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The Wall Street Journal
WSJ.com US News
Updated: 15 min 32 sec ago
The Obama administration's campaign to forge a Middle East peace deal continued to unravel, as the Palestinians defied Israel and formally requested treaty memberships.
Detroit will be able to borrow $120 million to combat crime and blight after a federal judge approved the city's first fundraising since filing for bankruptcy protection.
The U.S. Marine Corps is rebuilding its forces in East Asia, beefing up amphibious fighting capabilities in a push meant to ease doubts about the U.S. pivot to Asia.
U.S. prosecutors have accused Ukrainian gas tycoon Dmytro Firtash of conspiring to bribe government officials in India to win rights to mine titanium, according to an indictment unsealed on Wednesday in Chicago.
Reports of a shooting at Fort Hood Wednesday come nearly 4 1/2 years after 13 soldiers were killed and more than 30 others were wounded at the same central Texas base in one of the worst incidents of soldier-on-soldier violence in U.S. military history.
The devastating mudslide in Washington that has claimed at least 29 lives was caused by unusually heavy rainfall, a USGS official said.
A federal judge in Houston has stayed the executions of death-row inmates Tommy Lynn Sells and Ramiro Hernandez Llanas, saying the state has withheld lethal-injection drug information.
U.S. businesses last month returned to a modest pace of hiring seen before harsh winter weather curtailed job growth, a survey of private-sector hiring said.
A large study adds to the growing body of research concluding that screening mammograms save relatively few lives from breast cancer while finding many cancers that would not have caused problems if left alone.
A new study in the Journal of the American Medical Association adds to growing evidence that routine mammograms for breast cancer screening save fewer lives than expected and cause unnecessary treatment. Here are some key questions and answers.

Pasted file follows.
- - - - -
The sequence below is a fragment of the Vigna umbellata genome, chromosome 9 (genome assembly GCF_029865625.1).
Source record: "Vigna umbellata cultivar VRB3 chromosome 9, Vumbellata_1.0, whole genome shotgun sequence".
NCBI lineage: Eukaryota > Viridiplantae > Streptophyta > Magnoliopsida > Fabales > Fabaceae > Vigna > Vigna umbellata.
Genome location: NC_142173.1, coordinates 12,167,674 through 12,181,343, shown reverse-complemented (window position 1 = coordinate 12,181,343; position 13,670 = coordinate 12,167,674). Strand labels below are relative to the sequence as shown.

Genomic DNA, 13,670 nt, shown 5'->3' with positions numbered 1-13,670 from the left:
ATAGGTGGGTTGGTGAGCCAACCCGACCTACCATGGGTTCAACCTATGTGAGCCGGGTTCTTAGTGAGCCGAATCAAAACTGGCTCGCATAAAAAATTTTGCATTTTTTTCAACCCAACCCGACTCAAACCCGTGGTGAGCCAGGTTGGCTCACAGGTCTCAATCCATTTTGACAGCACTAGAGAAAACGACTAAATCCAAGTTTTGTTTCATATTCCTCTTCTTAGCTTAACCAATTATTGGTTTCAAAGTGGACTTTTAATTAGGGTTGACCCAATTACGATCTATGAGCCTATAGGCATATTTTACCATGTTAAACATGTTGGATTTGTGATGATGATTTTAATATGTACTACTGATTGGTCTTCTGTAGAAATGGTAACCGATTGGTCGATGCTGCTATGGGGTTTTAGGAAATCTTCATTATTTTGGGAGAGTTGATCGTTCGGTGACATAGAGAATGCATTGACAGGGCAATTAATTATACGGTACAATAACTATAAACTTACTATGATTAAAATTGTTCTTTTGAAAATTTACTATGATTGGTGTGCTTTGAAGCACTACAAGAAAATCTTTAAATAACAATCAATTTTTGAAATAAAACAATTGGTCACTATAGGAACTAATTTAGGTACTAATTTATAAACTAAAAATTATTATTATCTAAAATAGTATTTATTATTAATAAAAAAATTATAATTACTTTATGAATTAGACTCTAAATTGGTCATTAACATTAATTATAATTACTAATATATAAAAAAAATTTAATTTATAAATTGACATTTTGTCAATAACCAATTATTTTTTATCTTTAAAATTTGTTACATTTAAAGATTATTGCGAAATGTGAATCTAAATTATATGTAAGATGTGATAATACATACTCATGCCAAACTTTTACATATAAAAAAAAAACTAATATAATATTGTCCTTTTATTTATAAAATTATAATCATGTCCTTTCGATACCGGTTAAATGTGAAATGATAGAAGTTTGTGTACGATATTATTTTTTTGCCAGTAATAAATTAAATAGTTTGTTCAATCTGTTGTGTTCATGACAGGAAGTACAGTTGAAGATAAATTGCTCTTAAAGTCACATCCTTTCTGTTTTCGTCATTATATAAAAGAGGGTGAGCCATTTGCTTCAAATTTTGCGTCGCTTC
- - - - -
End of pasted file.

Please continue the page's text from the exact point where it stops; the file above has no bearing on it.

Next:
ConEd says upgrading New York City's aging cast-iron gas pipes could take decades.
President Obama said 7.1 million people signed up for health insurance despite early stumbles with the health website, and warned that efforts to repeal the Affordable Care Act will backfire.
GM CEO Mary Barra told lawmakers a 2005 decision by an engineer not to fix a faulty ignition switch was "very disturbing" and "unacceptable," but declined to answer many questions about its past handling of the troubled recall.
Rep. Paul Ryan released an election-year budget blueprint designed to unify Republicans behind an effort to balance the federal budget in 10 years, exposing the party to attacks over its proposed cuts to Medicare and other programs.
Janet Yellen's effort to humanize the Fed's discussion of the economy by describing the plight of three individuals struggling to find full-time work in a speech was clouded by the criminal records of two people she mentioned.
A town known for its brawling roughnecks and spare living conditions is starting to smooth off its rough edges.
The state Office of Legislative Services projected that tax revenues would be off $526 million from the Christie administration's proposed plan through June 2015.
Some in Albany question what is a 'necessity' after Gov. Andrew Cuomo uses a state power to accelerate a vote on New York's new $138 billion budget.
The House cleared a package of aid and sanctions to address the political crisis in Ukraine that lawmakers said would give the Obama administration greater leverage in diplomatic talks with Russia.
U.S. manufacturers reported a small pickup in activity in March, a jump supporting the view that the U.S. economy is strengthening after a weather-related pause.